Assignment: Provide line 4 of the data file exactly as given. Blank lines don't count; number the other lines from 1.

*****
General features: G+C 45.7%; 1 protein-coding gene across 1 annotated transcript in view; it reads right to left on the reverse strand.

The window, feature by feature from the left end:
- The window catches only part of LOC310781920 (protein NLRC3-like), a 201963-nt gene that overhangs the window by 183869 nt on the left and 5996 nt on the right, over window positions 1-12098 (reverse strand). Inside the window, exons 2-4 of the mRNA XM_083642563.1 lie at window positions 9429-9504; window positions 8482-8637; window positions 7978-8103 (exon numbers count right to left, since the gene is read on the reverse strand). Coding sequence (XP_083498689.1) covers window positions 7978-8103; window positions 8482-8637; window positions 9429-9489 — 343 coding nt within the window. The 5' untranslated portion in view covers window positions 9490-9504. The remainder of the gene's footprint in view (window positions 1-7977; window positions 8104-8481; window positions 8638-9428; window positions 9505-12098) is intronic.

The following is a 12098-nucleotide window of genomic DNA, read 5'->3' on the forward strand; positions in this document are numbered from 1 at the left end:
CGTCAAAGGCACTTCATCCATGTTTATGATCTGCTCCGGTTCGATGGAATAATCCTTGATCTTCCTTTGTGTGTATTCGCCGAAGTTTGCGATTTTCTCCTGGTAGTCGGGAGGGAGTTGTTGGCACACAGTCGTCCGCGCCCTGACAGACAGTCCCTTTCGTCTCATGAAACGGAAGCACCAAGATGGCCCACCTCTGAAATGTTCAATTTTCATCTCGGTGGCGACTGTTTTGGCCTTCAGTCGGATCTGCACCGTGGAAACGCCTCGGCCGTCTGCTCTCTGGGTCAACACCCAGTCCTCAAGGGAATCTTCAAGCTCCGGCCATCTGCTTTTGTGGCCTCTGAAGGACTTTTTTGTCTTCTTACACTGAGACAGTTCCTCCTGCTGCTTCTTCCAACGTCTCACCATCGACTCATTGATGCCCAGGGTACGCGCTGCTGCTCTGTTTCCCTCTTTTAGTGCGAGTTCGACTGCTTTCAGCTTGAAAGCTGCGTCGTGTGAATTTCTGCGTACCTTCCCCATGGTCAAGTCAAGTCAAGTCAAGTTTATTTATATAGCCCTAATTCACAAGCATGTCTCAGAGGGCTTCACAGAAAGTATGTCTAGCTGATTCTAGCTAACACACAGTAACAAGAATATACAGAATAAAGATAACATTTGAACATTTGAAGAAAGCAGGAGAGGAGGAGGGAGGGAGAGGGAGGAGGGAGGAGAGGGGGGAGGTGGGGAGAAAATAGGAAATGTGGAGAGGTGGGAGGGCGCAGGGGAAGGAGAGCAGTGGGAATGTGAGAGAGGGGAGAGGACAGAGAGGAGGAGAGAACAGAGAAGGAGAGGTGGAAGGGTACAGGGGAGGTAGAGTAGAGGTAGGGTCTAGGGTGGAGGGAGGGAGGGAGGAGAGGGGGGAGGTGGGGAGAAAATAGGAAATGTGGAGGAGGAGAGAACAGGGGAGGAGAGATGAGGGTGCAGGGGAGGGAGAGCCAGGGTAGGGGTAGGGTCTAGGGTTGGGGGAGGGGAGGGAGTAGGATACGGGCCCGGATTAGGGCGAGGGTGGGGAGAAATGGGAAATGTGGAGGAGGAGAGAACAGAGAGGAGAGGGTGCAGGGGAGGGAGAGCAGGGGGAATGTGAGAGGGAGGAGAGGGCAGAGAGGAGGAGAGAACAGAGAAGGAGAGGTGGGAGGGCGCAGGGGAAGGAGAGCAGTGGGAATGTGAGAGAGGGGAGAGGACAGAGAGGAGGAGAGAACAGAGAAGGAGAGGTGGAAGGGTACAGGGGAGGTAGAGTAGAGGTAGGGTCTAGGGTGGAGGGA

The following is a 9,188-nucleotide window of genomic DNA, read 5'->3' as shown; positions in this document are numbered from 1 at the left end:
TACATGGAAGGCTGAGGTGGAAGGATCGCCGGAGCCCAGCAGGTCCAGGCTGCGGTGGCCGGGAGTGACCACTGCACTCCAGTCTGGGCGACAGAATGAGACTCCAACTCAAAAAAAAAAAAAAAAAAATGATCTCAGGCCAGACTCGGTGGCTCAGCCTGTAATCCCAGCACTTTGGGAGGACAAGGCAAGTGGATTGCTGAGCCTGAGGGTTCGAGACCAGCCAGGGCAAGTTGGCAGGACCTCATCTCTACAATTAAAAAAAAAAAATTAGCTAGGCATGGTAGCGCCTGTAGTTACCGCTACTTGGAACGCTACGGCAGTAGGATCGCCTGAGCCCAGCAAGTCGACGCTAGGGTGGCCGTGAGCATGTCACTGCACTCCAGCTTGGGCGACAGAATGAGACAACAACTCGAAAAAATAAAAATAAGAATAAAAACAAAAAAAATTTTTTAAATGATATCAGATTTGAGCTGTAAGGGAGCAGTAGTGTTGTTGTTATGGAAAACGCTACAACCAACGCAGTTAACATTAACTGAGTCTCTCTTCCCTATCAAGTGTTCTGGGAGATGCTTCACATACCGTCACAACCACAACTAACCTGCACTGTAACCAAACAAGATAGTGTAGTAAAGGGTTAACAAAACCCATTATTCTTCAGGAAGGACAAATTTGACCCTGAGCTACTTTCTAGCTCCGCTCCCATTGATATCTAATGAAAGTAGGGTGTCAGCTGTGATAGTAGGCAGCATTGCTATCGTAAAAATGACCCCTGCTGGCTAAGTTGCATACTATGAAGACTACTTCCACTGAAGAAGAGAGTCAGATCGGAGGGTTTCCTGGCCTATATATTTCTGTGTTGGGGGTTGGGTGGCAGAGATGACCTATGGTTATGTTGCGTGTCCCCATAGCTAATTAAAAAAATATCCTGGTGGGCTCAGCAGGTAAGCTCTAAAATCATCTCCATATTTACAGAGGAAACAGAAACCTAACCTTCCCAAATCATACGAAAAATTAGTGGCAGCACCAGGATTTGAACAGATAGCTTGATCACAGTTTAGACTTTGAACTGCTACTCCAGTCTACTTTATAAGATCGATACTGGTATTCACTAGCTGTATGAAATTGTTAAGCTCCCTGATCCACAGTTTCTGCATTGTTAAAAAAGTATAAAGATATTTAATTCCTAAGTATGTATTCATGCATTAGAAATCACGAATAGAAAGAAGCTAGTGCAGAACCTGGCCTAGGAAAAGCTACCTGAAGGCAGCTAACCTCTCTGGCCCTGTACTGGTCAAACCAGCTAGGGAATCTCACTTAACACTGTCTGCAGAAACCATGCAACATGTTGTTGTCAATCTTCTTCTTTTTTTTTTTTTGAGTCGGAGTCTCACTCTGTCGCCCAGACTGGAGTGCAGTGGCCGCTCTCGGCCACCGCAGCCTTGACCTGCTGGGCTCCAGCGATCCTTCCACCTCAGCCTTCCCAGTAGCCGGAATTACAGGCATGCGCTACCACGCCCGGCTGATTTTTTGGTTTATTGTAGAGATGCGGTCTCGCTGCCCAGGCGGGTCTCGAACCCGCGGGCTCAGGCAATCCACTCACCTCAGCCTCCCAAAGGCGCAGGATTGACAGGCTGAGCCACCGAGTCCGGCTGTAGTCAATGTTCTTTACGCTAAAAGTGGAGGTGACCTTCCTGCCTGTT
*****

The following is a 12098-nucleotide window of genomic DNA, read 5'->3' on the forward strand; positions in this document are numbered from 1 at the left end: